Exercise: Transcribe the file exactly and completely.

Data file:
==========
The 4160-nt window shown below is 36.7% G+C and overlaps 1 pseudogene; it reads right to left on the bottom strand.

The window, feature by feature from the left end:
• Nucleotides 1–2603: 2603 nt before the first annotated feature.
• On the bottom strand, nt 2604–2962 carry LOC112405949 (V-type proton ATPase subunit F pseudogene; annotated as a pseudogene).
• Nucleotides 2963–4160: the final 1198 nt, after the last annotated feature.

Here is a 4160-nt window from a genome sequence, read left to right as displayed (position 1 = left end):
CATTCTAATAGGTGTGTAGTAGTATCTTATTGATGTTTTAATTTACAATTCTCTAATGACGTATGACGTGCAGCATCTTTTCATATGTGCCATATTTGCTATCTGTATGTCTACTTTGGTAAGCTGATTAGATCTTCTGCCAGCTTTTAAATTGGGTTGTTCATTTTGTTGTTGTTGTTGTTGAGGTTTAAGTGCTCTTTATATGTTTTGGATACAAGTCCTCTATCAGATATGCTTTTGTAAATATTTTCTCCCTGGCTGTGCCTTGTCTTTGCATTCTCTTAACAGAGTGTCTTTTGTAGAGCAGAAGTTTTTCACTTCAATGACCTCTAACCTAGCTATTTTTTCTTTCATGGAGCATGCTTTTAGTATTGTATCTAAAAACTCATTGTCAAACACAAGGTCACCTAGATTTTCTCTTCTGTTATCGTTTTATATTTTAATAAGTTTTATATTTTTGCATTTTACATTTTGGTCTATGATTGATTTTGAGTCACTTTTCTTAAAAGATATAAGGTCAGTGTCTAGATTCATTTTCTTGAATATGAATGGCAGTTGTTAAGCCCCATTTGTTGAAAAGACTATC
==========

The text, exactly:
The 4160-nt window shown below is 36.7% G+C and overlaps 1 pseudogene; it reads right to left on the bottom strand.

The window, feature by feature from the left end:
• Nucleotides 1–2603: 2603 nt before the first annotated feature.
• On the bottom strand, nt 2604–2962 carry LOC112405949 (V-type proton ATPase subunit F pseudogene; annotated as a pseudogene).
• Nucleotides 2963–4160: the final 1198 nt, after the last annotated feature.

Here is a 4160-nt window from a genome sequence, read left to right as displayed (position 1 = left end):
CATTCTAATAGGTGTGTAGTAGTATCTTATTGATGTTTTAATTTACAATTCTCTAATGACGTATGACGTGCAGCATCTTTTCATATGTGCCATATTTGCTATCTGTATGTCTACTTTGGTAAGCTGATTAGATCTTCTGCCAGCTTTTAAATTGGGTTGTTCATTTTGTTGTTGTTGTTGTTGAGGTTTAAGTGCTCTTTATATGTTTTGGATACAAGTCCTCTATCAGATATGCTTTTGTAAATATTTTCTCCCTGGCTGTGCCTTGTCTTTGCATTCTCTTAACAGAGTGTCTTTTGTAGAGCAGAAGTTTTTCACTTCAATGACCTCTAACCTAGCTATTTTTTCTTTCATGGAGCATGCTTTTAGTATTGTATCTAAAAACTCATTGTCAAACACAAGGTCACCTAGATTTTCTCTTCTGTTATCGTTTTATATTTTAATAAGTTTTATATTTTTGCATTTTACATTTTGGTCTATGATTGATTTTGAGTCACTTTTCTTAAAAGATATAAGGTCAGTGTCTAGATTCATTTTCTTGAATATGAATGGCAGTTGTTAAGCCCCATTTGTTGAAAAGACTATC